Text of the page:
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Winter Holiday’s Slavery

1 January 2010 1 January 2010 Tags: , , , , , , , , , , , , No Comment Print This Post Print This Post

New York street during Winter Holidays.

Seeing New York City in December must feel like being transported to another world for some Africa-born visitors when visiting it for the first time. And it is not about snow: Africans from parts of Morocco, Tunisia, Lesotho, Kenya, Tanzania, Uganda, Ethiopia and South Africa might be well familiar with it. It can be more about intense commercial push supported by intense audio-visual winter holiday hoopla present all around. To some New Yorkers, especially those affected by recent global financial downturn, it may feel depressing to live daily in this commercial carnival. After all, winter holidays, besides some social side-effects, do not change peoples’ lives; on the contrary, they can make many lives more difficult by traditionally adding to the already obscene credit card debt.

Unrelated to my goodwill to contribute to the warmth of winter holidays I decided tonight to watch a documentary titled “Slavery: A Global Investigation” that presents the problem of child slave labor and a common greed that stimulates it. Then, I quickly realized that the winter holidays and the torturing of children have much more in common than I could even imagine. Let me explain.

In accordance with commerce statistics every winter holidays’ season triggers a sure increase of production of goods and their sales. One of the commodities that experience the winter holiday sale boom is cocoa – its production and sales double during that period of time. In accordance with the documentary, unsurprisingly, the price of cocoa directly affects the volume of the related slave labor. That got me interested in finding out how much exactly of relative suffering we are talking about here.


The above chart shows that the cocoa price near quadrupled in last 10 years and increased over 30% in 2008 alone; for this reason, it gets attention of child slave holders apparently interested in maximizing their profits. Occasional price drops also increase the volume of child slavery. But, you may ask, what all that have to do with Africa? Quite a lot: Côte d’Ivoire, Ghana, Nigeria and Cameroon alone supply 2/3 of world’s cocoa; therefore, the most child slaves, working specifically with cocoa beans, live in Africa. Most of the cocoa is consumed in the West: 42.7% in Europe, 23.7% in the Americas, and only 14.3% of it in Africa (2007 data).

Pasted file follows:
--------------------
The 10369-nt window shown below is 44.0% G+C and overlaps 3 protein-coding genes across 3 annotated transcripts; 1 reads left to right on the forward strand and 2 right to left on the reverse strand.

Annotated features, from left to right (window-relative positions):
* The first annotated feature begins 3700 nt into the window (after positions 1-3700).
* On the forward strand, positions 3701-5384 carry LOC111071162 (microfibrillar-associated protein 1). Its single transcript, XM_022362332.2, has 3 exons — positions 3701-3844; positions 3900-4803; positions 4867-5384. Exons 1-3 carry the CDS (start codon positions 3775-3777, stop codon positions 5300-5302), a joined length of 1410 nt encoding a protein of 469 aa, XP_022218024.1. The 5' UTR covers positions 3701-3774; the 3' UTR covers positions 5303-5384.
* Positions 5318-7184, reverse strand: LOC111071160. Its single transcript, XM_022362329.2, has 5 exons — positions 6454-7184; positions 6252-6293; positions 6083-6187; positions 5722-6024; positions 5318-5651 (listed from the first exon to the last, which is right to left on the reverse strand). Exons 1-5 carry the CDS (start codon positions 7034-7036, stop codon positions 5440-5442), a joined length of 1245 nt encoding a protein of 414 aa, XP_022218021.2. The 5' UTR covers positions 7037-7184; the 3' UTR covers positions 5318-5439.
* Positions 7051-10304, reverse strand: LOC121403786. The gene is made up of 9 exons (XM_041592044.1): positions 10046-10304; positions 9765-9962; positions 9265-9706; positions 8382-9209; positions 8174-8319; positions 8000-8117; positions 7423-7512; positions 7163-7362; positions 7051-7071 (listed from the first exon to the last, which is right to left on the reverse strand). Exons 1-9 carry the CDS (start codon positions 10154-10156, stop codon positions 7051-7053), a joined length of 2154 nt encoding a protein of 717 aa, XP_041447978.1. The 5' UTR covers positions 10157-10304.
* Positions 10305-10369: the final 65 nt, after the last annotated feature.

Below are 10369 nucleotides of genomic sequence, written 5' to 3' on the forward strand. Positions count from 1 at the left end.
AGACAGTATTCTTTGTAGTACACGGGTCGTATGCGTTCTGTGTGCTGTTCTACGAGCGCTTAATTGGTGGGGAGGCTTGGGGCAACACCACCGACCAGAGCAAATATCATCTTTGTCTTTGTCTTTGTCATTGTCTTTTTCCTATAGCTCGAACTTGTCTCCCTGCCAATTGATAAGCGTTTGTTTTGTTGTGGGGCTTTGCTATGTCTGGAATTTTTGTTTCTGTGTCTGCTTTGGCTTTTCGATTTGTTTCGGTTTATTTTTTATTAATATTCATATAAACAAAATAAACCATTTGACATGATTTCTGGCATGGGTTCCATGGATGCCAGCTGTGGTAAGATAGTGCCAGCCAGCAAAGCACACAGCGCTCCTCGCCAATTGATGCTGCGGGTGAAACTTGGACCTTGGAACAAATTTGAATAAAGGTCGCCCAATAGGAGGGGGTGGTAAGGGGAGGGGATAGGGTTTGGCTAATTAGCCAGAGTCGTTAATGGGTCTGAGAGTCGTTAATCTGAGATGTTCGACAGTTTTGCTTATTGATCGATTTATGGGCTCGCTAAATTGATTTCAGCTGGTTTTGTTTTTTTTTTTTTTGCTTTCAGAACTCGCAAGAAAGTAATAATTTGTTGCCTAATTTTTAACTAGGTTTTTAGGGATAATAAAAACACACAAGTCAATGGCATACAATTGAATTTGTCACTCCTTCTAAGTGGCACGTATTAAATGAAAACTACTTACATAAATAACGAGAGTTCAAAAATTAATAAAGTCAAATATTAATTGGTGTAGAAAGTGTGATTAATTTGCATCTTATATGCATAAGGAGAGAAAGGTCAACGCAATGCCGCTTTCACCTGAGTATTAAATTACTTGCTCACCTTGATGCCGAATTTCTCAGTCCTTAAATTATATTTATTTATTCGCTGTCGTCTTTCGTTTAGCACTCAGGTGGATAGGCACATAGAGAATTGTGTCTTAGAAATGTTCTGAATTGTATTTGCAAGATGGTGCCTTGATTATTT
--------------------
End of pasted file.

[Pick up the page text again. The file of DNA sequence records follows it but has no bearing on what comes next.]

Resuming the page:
It’s safe then to state that during the winter holidays, while we are trying to promote love for children, we are also promoting their suffering.

I seem to clearly hear the words of one of the slave laborers who spoke in the documentary. He confessed that, in spite of working with cocoa beans for years, he never tasted chocolate. When asked what message he has for people in the West who love to consume chocolate, he simply said “They are eating my flash”. He is tragically right.

I am sure that I will not be able to have any chocolate during this winter holidays because of how much suffering, I just saw, the cocoa relates to. But, more so, I wonder how we all can make sure that we do not aid exploitation and torture of children. One of the ways would be to use a local, independent inspection and certification of suppliers. But such a network carries a substantial logistical and operational cost. Are we all ready to pay for it or it should be entirely handled by large food conglomerates profiteering from cocoa? Visit Cocoa Campaign page to find out more.

An estimated 44.6 million child laborers in Asia, 23.6 million in Africa, 5.1 million in Latin America, and on other continents, are waiting for their holidays. Click this map link to see global child labor saturation. In a mean time, have happy winter holidays, if that is even possible in a wider context of things.

Written by Mark Bajkowski.
Mark, born in Poland, is a Jack of all trades, master of none, who lives in New York since 1979. Mark has an unusually wide range of interests and is known to relate well to the people half of his age. Since his early childhood, he felt a curious relation to Africa, which unavoidably brings up the controversial subject of multiple life experiences.

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